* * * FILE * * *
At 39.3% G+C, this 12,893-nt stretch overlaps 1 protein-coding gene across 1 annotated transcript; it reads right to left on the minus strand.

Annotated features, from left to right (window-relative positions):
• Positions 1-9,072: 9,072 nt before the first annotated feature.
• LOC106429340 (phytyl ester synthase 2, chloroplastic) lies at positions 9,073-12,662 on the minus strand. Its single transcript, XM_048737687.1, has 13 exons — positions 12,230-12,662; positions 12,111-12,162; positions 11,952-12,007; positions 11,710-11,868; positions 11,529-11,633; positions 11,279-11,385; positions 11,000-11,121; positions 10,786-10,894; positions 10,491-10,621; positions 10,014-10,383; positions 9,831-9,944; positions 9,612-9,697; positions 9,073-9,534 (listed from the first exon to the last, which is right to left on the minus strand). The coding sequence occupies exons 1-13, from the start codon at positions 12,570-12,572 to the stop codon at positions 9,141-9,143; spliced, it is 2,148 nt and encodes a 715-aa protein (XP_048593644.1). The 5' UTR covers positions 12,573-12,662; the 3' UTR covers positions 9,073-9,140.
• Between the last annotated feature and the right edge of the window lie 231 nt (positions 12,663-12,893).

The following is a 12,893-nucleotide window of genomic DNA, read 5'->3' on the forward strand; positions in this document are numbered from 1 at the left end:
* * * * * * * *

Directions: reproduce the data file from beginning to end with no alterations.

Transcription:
At 39.3% G+C, this 12,893-nt stretch overlaps 1 protein-coding gene across 1 annotated transcript; it reads right to left on the minus strand.

Annotated features, from left to right (window-relative positions):
• Positions 1-9,072: 9,072 nt before the first annotated feature.
• LOC106429340 (phytyl ester synthase 2, chloroplastic) lies at positions 9,073-12,662 on the minus strand. Its single transcript, XM_048737687.1, has 13 exons — positions 12,230-12,662; positions 12,111-12,162; positions 11,952-12,007; positions 11,710-11,868; positions 11,529-11,633; positions 11,279-11,385; positions 11,000-11,121; positions 10,786-10,894; positions 10,491-10,621; positions 10,014-10,383; positions 9,831-9,944; positions 9,612-9,697; positions 9,073-9,534 (listed from the first exon to the last, which is right to left on the minus strand). The coding sequence occupies exons 1-13, from the start codon at positions 12,570-12,572 to the stop codon at positions 9,141-9,143; spliced, it is 2,148 nt and encodes a 715-aa protein (XP_048593644.1). The 5' UTR covers positions 12,573-12,662; the 3' UTR covers positions 9,073-9,140.
• Between the last annotated feature and the right edge of the window lie 231 nt (positions 12,663-12,893).

The following is a 12,893-nucleotide window of genomic DNA, read 5'->3' on the forward strand; positions in this document are numbered from 1 at the left end: